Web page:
Why do children need arts programmes?
Involvement in the arts increases a person’s capacity to think critically and act independently – skills that are important to an individual’s ability to contribute to our community. A quality education in the arts is often expensive and therefore inaccessible to the children who may benefit the most.
Access to the arts
Through artsREACH, those children who are least likely to have access to an education in the arts are able to benefit from the critical life skills that are learned as part of the artsREACH workshops.
Through these workshops, children:
- Develop artistic and creative skills in a positive learning environment
- Gain an appreciation for the arts
- Improve their self-confidence and self-esteem
- Develop teamwork, communication and personal management skills
Artists ‘better protected’ against dementia, CBC News August 22, 2013
Study by neurologists at St. Michael’s Hospital in Toronto found that artists suffering from vascular dementia may still be able to draw spontaneously and from memory, despite being unable to complete simple, everyday tasks. Dr. Luis Fornazzari, a neurological consultant at St. Michael’s Hospital memory clinic and lead author of the paper, said “Art opens the mind. It should be taught to everyone. It’s better than many medications and is as important as mathematics or history.”
Arts Education Partnership, October 4, 2012
Examines how education in the arts – in both discrete arts classes and integrated arts lessons – affects students’ cognitive, personal, social and civic development, and how the integration of the arts into the school curriculum affects student learning and educators’ instructional practice and engagement in the teaching profession.
The Arts and Achievement in At-Risk Youth: Findings from Four Longitudinal Studies, National Endowment for the Arts, March 2012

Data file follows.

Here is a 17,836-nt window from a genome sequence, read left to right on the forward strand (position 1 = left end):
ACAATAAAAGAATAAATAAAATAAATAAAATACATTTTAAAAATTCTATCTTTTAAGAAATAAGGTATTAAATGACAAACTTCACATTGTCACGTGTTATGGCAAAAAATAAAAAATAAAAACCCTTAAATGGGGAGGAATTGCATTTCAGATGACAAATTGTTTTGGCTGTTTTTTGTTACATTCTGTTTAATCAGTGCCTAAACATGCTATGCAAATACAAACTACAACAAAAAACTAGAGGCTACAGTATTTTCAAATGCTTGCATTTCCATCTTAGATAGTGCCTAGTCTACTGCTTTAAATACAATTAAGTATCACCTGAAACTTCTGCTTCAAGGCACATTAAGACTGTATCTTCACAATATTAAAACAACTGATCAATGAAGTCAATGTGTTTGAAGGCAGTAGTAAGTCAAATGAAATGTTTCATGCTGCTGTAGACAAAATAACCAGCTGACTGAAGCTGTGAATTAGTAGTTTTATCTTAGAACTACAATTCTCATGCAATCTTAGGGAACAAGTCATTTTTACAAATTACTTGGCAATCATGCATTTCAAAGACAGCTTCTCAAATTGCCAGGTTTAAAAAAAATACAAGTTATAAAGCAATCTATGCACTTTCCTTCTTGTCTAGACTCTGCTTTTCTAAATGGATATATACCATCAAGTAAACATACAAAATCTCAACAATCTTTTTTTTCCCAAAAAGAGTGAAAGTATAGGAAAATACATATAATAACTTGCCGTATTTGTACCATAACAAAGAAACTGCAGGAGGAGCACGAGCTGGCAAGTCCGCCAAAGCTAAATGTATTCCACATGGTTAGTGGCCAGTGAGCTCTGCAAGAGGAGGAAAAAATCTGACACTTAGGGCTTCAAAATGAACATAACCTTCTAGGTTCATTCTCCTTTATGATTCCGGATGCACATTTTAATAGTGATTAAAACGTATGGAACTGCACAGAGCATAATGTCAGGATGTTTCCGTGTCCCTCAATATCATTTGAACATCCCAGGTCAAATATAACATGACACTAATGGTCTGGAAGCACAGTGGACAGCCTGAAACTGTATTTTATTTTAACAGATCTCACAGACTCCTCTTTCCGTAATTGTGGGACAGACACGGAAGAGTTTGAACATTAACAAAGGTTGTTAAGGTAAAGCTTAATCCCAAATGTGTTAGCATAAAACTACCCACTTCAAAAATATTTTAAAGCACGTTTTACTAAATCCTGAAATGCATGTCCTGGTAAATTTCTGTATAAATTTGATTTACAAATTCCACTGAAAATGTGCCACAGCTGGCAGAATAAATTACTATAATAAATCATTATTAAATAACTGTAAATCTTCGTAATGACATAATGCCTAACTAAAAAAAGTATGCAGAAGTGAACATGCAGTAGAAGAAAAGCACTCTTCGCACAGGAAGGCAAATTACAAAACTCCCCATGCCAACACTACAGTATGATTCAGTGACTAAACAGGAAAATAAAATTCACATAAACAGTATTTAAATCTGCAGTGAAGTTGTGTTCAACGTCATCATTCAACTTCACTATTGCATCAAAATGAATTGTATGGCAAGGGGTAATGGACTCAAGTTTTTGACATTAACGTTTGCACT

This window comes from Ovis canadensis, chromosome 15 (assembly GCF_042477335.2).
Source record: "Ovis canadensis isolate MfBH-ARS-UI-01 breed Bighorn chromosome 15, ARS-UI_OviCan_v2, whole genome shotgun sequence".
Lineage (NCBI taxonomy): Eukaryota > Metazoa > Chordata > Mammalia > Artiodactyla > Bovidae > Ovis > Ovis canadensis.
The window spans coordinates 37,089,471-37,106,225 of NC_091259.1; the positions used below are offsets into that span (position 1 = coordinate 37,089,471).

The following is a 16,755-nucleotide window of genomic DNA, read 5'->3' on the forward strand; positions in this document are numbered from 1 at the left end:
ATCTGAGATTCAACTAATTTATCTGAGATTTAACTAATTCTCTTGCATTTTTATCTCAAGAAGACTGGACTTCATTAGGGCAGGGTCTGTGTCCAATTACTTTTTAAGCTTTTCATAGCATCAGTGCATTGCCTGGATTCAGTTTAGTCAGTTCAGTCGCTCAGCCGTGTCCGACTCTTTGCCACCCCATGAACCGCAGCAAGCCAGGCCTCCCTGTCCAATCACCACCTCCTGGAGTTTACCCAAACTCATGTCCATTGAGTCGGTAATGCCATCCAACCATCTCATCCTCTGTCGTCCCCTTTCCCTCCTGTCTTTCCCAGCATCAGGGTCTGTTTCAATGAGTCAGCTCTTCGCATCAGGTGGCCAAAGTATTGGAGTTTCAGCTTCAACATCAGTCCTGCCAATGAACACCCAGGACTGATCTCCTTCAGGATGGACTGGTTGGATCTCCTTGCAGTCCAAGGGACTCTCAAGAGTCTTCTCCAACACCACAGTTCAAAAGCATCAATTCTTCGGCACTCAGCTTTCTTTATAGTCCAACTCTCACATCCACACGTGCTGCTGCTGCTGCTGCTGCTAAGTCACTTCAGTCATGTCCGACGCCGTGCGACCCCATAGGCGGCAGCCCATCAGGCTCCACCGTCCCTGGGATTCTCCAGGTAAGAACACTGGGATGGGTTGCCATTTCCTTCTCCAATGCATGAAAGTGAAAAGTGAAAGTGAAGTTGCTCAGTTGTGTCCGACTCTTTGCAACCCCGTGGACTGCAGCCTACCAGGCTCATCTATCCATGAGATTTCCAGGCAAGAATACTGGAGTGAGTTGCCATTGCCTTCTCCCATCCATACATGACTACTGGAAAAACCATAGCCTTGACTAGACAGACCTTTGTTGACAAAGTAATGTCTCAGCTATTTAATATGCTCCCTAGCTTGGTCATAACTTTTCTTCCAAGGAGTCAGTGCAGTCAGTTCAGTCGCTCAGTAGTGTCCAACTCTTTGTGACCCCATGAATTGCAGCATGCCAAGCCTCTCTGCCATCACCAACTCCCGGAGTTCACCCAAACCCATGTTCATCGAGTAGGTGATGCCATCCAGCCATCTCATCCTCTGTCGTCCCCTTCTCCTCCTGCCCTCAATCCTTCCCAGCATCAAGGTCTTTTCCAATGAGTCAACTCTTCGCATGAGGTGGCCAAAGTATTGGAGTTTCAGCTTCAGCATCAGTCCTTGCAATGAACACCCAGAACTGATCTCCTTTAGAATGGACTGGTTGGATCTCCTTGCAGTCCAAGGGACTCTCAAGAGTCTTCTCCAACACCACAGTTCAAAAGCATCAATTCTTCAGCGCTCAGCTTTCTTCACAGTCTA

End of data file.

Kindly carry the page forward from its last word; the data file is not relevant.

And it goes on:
Examines the association between in-depth arts engagement and academic or civic outcomes for at-risk youth
Evaluation of Impact on Student Outcomes Arts Victoria, November 2011
Examines the impacts of artist-in-residence and exposure-to-arts programs in schools and arts venues in Victoria, Australia.
President’s Committee on the Arts and the Humanities, May 2011
Examines the state of arts education, its benefits for students and classrooms, as well as potential improvements in arts education provision.
Helping children cross cultural boundaries in the borderlands: Arts program at Freese Elementary in San Diego creates cultural bridge, Brouillette, L., & Jennings, L. (2010)
In 2001-2002, Freese Elementary, an inner-city elementary program in the U.S.-Mexico Borderland comprised primarily of English Language Learners (ELL), began an arts magnet program in which students receive art instruction from local teaching artists in the areas of dance, music, theater/puppetry, and visual art, on a rotating basis.
Taking Part survey on how childhood involvement in the arts affects arts engagement in adulthood, Arts Council England, March 2009
Examines the relationship between childhood arts experiences and adult arts participation, based on a survey of 13,500 English adults who were asked to recall their childhood arts experiences. Overall, the report found that “being exposed to arts events and encouraged to participate in arts activities when growing up indeed makes a positive contribution to the chances of people developing a life-long interest in and active relationship with the arts.
Drama education: A touch of the creative mind and communicative-expressive ability of elementary school children in Hong Kong, Hui, A., & Lau, S. (2006)
Researchers used an experimental approach to examine the effect of drama education on creativity and storytelling abilities of first and fourth grade school children in Hong Kong.